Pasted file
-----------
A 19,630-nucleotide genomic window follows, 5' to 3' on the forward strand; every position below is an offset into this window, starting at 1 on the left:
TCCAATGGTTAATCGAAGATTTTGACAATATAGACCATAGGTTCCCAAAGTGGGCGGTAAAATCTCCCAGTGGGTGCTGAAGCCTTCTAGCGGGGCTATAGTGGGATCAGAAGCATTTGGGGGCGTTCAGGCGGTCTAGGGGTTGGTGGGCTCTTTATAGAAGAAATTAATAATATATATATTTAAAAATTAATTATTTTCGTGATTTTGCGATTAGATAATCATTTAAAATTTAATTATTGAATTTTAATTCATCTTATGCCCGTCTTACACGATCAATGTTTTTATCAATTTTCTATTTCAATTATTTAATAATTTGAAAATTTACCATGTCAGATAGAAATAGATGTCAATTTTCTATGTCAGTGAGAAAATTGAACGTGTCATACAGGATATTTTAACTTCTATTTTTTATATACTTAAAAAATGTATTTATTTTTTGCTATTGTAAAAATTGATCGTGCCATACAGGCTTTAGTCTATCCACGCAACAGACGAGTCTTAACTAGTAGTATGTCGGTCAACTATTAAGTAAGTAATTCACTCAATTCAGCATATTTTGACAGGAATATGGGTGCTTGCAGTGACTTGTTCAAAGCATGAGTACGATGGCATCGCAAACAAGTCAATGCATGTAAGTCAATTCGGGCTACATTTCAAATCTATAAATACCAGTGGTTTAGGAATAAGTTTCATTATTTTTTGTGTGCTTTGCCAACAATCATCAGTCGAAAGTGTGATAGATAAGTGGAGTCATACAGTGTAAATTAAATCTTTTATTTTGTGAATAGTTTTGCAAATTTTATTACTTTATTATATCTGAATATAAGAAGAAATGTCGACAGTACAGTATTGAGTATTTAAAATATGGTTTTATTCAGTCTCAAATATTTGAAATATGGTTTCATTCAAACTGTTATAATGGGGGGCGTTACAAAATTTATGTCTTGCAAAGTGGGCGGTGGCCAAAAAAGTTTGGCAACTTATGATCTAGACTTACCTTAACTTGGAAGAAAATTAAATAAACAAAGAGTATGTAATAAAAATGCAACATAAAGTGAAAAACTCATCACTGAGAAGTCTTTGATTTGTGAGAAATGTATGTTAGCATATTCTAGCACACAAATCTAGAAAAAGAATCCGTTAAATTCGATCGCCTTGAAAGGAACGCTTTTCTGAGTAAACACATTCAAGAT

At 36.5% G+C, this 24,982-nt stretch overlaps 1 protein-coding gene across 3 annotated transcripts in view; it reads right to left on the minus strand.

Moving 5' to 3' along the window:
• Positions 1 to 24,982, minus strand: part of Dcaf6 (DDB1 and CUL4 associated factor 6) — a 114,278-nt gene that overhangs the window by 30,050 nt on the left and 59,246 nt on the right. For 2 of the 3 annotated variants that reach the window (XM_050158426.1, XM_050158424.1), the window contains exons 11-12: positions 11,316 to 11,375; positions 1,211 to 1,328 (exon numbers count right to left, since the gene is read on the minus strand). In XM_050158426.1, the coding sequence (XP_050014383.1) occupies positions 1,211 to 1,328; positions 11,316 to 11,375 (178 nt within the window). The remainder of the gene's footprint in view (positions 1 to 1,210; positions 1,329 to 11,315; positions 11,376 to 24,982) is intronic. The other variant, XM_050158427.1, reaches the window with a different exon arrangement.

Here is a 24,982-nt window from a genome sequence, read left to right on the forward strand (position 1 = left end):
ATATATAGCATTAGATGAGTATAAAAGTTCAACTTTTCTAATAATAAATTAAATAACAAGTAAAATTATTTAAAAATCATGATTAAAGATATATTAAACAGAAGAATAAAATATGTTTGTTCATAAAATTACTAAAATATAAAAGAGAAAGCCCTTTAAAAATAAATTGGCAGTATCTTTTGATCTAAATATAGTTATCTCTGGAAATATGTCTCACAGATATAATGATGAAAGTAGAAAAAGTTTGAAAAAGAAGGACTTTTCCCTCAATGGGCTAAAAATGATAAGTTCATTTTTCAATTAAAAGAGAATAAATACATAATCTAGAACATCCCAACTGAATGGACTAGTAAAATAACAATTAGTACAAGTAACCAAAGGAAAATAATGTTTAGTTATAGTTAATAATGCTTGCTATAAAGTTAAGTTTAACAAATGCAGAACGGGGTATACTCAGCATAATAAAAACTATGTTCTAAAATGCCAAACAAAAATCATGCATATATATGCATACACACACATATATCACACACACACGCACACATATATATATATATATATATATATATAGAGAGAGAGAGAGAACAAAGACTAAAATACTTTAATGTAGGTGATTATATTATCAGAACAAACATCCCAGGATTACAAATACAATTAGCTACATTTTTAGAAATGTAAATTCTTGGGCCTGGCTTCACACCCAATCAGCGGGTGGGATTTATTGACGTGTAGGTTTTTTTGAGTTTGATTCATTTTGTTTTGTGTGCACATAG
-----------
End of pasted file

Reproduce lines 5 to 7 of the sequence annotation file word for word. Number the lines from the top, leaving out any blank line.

• Positions 1 to 24,982, minus strand: part of Dcaf6 (DDB1 and CUL4 associated factor 6) — a 114,278-nt gene that overhangs the window by 30,050 nt on the left and 59,246 nt on the right. For 2 of the 3 annotated variants that reach the window (XM_050158426.1, XM_050158424.1), the window contains exons 11-12: positions 11,316 to 11,375; positions 1,211 to 1,328 (exon numbers count right to left, since the gene is read on the minus strand). In XM_050158426.1, the coding sequence (XP_050014383.1) occupies positions 1,211 to 1,328; positions 11,316 to 11,375 (178 nt within the window). The remainder of the gene's footprint in view (positions 1 to 1,210; positions 1,329 to 11,315; positions 11,376 to 24,982) is intronic. The other variant, XM_050158427.1, reaches the window with a different exon arrangement.

Here is a 24,982-nt window from a genome sequence, read left to right on the forward strand (position 1 = left end):
ATATATAGCATTAGATGAGTATAAAAGTTCAACTTTTCTAATAATAAATTAAATAACAAGTAAAATTATTTAAAAATCATGATTAAAGATATATTAAACAGAAGAATAAAATATGTTTGTTCATAAAATTACTAAAATATAAAAGAGAAAGCCCTTTAAAAATAAATTGGCAGTATCTTTTGATCTAAATATAGTTATCTCTGGAAATATGTCTCACAGATATAATGATGAAAGTAGAAAAAGTTTGAAAAAGAAGGACTTTTCCCTCAATGGGCTAAAAATGATAAGTTCATTTTTCAATTAAAAGAGAATAAATACATAATCTAGAACATCCCAACTGAATGGACTAGTAAAATAACAATTAGTACAAGTAACCAAAGGAAAATAATGTTTAGTTATAGTTAATAATGCTTGCTATAAAGTTAAGTTTAACAAATGCAGAACGGGGTATACTCAGCATAATAAAAACTATGTTCTAAAATGCCAAACAAAAATCATGCATATATATGCATACACACACATATATCACACACACACGCACACATATATATATATATATATATATATATAGAGAGAGAGAGAGAACAAAGACTAAAATACTTTAATGTAGGTGATTATATTATCAGAACAAACATCCCAGGATTACAAATACAATTAGCTACATTTTTAGAAATGTAAATTCTTGGGCCTGGCTTCACACCCAATCAGCGGGTGGGATTTATTGACGTGTAGGTTTTTTTGAGTTTGATTCATTTTGTTTTGTGTGCACATAG